John Millington Synge? Those Americans who've heard of him (and not that many have) tend to think of the early 20th century writer as a spinner of tales about coarse or quaint Irish folk who speak in a barely decipherable tongue.
Garry Hynes is out to prove there's much more to Synge than that. Hynes, one of Ireland's leading directors, and her Galway-based ensemble, Druid Theatre Company, have spent more than three decades exposing what she calls "the absolute purity and ferocity of vision" of this oft-misunderstood playwright.
The Druids began life by mounting his best known work, "The Playboy of the Western World," in 1975. Seven years later they created a groundbreaking production that illuminates the rawness at the heart of a piece traditionally sentimentalized or played for laughs.
The company's greatest triumph came three years ago with "DruidSynge," in which the author's six plays were presented in one day -- a feat distinguished by the cast's soulful acting, not to mention endurance, and the director's fearlessness in pursuit of the real Synge. "We want people to look at him as a modern writer," Hynes said, "full of irony and parody and complex ideas" -- and intrigued, like many Irish artists, with the precarious balance between humor and tragedy, life and death.
Now the Druids are bringing Synge to Los Angeles. Their double bill -- the full-length "Playboy" preceded by the one-act "The Shadow of the Glen" -- opens tonight as part of UCLA Live's seventh International Theatre Festival. The two morality-mortality plays fit together nicely. In "Playboy," a stranger tries to charm a little town by claiming he killed his father. In "Shadow," a tramp happens onto an isolated farm where a man has just died -- or so his wife thinks. Trouble abounds once the corpse pops back to life.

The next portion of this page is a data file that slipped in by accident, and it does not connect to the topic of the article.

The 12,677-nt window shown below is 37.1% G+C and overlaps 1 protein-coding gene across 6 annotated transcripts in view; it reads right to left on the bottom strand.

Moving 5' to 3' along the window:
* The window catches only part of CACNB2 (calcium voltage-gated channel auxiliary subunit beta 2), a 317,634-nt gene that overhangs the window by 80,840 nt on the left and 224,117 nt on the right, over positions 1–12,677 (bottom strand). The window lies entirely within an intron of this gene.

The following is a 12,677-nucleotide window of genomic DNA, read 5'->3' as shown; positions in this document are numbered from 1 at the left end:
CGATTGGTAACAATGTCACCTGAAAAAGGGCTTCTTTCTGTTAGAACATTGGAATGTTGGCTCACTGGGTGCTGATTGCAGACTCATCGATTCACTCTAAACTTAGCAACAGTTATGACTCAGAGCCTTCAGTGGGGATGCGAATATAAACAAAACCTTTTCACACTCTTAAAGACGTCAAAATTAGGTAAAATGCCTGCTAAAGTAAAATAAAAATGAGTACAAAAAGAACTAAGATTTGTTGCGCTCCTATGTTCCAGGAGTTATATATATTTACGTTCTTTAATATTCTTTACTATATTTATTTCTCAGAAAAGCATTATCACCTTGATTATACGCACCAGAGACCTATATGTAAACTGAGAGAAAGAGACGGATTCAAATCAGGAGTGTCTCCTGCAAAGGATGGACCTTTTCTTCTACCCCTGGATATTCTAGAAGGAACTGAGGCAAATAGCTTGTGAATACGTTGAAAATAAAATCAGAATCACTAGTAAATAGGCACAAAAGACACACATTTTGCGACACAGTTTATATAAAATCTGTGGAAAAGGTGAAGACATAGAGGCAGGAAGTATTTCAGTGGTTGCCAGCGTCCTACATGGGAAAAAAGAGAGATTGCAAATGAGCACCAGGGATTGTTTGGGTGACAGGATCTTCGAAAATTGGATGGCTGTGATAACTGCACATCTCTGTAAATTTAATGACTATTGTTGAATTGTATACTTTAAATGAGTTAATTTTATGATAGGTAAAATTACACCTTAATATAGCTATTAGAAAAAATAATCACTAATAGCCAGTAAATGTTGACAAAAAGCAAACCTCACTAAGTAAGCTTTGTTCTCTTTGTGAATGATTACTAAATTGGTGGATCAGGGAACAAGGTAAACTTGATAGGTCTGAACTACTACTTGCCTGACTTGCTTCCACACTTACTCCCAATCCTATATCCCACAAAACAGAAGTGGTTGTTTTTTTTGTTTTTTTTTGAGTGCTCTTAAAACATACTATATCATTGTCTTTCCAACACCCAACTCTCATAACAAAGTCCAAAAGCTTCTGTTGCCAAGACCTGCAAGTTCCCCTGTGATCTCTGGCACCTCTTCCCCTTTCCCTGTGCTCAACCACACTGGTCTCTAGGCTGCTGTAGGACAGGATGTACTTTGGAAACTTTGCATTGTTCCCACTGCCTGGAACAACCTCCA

"Too often, 'Playboy' is done as a period piece with comic caricatures instead of full-blooded people," Hynes said. " 'Shadow' is a really powerful piece in relation to a woman's need to be an individual and to follow her instincts. In that way it's like the plays of Ibsen."
It also is among the works for which Synge borrowed from both folk tales and everyday life. (He said he did research by eavesdropping on servant girls.) "On the stage," he once explained, "one must have reality, and one must have joy."
Realistic yet joyful. Nostalgic yet modern. No wonder the public image of Synge has been confusing. It also didn't help that his writing was overshadowed by the turbulent politics of his time. Even though he belonged to the national theater movement that took hold at the turn of the century, his portrayals of peasants were decried by nationalists as slurs against the Irish people, especially women. "Shadow," his first produced play, drew vitriolic attacks after its 1903 debut. When "Playboy" opened in 1907, riots broke out.
Synge's legacy was colored by the overly romanticized circumstances of his death. Diagnosed with cancer in his 20s, he spent his last decade (during which he wrote all of his plays) awaiting his demise -- which came in 1909 when he was 37.